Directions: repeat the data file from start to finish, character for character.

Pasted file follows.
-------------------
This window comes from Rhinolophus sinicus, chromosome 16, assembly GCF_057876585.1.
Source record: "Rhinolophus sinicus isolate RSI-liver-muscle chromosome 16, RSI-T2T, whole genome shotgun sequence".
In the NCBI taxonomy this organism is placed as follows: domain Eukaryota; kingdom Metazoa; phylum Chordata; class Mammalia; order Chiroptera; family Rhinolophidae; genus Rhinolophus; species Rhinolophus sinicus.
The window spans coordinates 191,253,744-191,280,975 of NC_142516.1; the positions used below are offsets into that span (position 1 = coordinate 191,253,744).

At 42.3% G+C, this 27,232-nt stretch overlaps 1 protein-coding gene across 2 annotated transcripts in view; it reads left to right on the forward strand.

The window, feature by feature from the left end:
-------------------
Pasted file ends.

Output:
This window comes from Rhinolophus sinicus, chromosome 16, assembly GCF_057876585.1.
Source record: "Rhinolophus sinicus isolate RSI-liver-muscle chromosome 16, RSI-T2T, whole genome shotgun sequence".
In the NCBI taxonomy this organism is placed as follows: domain Eukaryota; kingdom Metazoa; phylum Chordata; class Mammalia; order Chiroptera; family Rhinolophidae; genus Rhinolophus; species Rhinolophus sinicus.
The window spans coordinates 191,253,744-191,280,975 of NC_142516.1; the positions used below are offsets into that span (position 1 = coordinate 191,253,744).

At 42.3% G+C, this 27,232-nt stretch overlaps 1 protein-coding gene across 2 annotated transcripts in view; it reads left to right on the forward strand.

The window, feature by feature from the left end: